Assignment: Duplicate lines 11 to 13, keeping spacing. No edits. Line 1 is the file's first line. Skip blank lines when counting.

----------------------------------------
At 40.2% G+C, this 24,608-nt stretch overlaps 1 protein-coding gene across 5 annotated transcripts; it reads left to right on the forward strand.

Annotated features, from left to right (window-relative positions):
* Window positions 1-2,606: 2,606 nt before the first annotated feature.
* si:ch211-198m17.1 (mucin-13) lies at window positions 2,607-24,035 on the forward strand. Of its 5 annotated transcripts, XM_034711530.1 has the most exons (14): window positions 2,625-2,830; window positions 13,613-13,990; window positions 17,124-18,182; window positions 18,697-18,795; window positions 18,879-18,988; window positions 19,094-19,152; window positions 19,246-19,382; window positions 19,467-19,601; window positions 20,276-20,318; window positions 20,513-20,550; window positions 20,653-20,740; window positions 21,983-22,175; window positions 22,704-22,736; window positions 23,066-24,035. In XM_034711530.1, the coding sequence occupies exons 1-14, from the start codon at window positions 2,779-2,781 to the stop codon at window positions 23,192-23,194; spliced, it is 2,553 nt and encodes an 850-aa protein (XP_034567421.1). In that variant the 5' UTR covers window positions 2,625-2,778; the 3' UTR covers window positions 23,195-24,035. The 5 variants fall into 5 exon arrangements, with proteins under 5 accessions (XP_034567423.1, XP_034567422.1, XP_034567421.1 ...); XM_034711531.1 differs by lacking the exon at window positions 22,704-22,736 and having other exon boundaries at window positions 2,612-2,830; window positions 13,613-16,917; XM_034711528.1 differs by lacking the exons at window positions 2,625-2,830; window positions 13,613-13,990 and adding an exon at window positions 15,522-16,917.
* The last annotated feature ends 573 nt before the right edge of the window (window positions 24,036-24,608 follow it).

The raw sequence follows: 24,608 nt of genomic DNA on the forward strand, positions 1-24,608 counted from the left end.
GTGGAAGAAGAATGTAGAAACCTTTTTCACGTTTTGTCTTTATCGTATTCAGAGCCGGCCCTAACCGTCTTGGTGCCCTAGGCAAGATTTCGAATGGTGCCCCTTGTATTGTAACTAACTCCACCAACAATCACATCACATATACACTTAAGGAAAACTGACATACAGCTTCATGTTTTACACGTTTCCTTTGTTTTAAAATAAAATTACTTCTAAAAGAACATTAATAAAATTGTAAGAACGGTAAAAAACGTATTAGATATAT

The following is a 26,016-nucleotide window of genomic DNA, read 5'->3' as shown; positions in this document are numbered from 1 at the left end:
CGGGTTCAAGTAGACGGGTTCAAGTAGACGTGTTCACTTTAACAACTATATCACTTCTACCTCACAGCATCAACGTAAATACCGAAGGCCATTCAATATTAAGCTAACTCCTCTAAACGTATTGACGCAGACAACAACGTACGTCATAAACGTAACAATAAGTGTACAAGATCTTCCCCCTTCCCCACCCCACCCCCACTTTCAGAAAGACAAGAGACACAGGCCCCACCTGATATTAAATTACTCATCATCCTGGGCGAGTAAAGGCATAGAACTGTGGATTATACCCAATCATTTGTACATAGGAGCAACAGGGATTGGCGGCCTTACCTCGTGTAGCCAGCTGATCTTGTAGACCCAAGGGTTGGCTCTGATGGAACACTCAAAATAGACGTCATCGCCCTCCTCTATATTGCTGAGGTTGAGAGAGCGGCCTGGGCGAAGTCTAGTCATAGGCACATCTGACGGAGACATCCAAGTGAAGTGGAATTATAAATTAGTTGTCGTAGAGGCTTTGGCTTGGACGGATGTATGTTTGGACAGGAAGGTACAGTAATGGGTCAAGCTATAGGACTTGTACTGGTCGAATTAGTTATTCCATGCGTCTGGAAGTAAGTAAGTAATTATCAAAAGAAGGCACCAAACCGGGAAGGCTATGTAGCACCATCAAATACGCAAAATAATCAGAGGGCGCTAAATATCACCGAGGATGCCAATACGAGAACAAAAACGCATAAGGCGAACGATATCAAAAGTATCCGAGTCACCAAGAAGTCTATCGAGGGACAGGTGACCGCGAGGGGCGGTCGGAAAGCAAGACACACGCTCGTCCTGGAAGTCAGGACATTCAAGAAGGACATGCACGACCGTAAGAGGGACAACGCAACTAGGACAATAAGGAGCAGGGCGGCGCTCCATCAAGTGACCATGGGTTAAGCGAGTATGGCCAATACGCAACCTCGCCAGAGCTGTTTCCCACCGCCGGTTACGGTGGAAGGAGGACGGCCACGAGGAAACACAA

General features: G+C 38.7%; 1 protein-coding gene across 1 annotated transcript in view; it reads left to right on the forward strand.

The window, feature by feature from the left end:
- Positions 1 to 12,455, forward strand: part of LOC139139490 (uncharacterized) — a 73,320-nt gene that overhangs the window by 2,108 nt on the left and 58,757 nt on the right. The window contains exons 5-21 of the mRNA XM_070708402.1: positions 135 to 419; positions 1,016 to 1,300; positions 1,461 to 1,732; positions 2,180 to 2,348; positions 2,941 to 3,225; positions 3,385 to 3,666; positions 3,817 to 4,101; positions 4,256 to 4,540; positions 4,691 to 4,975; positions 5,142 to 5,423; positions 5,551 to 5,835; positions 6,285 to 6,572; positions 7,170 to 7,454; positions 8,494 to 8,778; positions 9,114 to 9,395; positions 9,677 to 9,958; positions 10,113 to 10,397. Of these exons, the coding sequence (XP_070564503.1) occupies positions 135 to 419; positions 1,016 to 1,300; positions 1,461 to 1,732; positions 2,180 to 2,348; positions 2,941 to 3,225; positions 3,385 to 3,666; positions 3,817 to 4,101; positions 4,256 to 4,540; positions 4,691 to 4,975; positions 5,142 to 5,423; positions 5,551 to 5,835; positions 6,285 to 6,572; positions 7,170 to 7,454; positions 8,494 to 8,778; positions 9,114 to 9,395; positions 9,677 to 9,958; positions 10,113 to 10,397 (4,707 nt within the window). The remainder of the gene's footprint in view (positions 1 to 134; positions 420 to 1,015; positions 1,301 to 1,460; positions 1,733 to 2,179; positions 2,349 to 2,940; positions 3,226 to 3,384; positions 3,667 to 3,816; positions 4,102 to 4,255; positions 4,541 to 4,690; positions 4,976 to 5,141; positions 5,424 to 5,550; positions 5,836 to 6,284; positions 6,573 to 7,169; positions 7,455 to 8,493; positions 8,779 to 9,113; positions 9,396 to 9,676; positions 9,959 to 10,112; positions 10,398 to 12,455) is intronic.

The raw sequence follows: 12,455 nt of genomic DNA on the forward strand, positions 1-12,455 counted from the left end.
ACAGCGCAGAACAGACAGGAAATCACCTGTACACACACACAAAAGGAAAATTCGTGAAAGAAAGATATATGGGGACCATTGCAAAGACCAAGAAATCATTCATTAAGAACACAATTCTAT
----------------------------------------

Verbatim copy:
The window, feature by feature from the left end:
- Positions 1 to 12,455, forward strand: part of LOC139139490 (uncharacterized) — a 73,320-nt gene that overhangs the window by 2,108 nt on the left and 58,757 nt on the right. The window contains exons 5-21 of the mRNA XM_070708402.1: positions 135 to 419; positions 1,016 to 1,300; positions 1,461 to 1,732; positions 2,180 to 2,348; positions 2,941 to 3,225; positions 3,385 to 3,666; positions 3,817 to 4,101; positions 4,256 to 4,540; positions 4,691 to 4,975; positions 5,142 to 5,423; positions 5,551 to 5,835; positions 6,285 to 6,572; positions 7,170 to 7,454; positions 8,494 to 8,778; positions 9,114 to 9,395; positions 9,677 to 9,958; positions 10,113 to 10,397. Of these exons, the coding sequence (XP_070564503.1) occupies positions 135 to 419; positions 1,016 to 1,300; positions 1,461 to 1,732; positions 2,180 to 2,348; positions 2,941 to 3,225; positions 3,385 to 3,666; positions 3,817 to 4,101; positions 4,256 to 4,540; positions 4,691 to 4,975; positions 5,142 to 5,423; positions 5,551 to 5,835; positions 6,285 to 6,572; positions 7,170 to 7,454; positions 8,494 to 8,778; positions 9,114 to 9,395; positions 9,677 to 9,958; positions 10,113 to 10,397 (4,707 nt within the window). The remainder of the gene's footprint in view (positions 1 to 134; positions 420 to 1,015; positions 1,301 to 1,460; positions 1,733 to 2,179; positions 2,349 to 2,940; positions 3,226 to 3,384; positions 3,667 to 3,816; positions 4,102 to 4,255; positions 4,541 to 4,690; positions 4,976 to 5,141; positions 5,424 to 5,550; positions 5,836 to 6,284; positions 6,573 to 7,169; positions 7,455 to 8,493; positions 8,779 to 9,113; positions 9,396 to 9,676; positions 9,959 to 10,112; positions 10,398 to 12,455) is intronic.

The raw sequence follows: 12,455 nt of genomic DNA on the forward strand, positions 1-12,455 counted from the left end.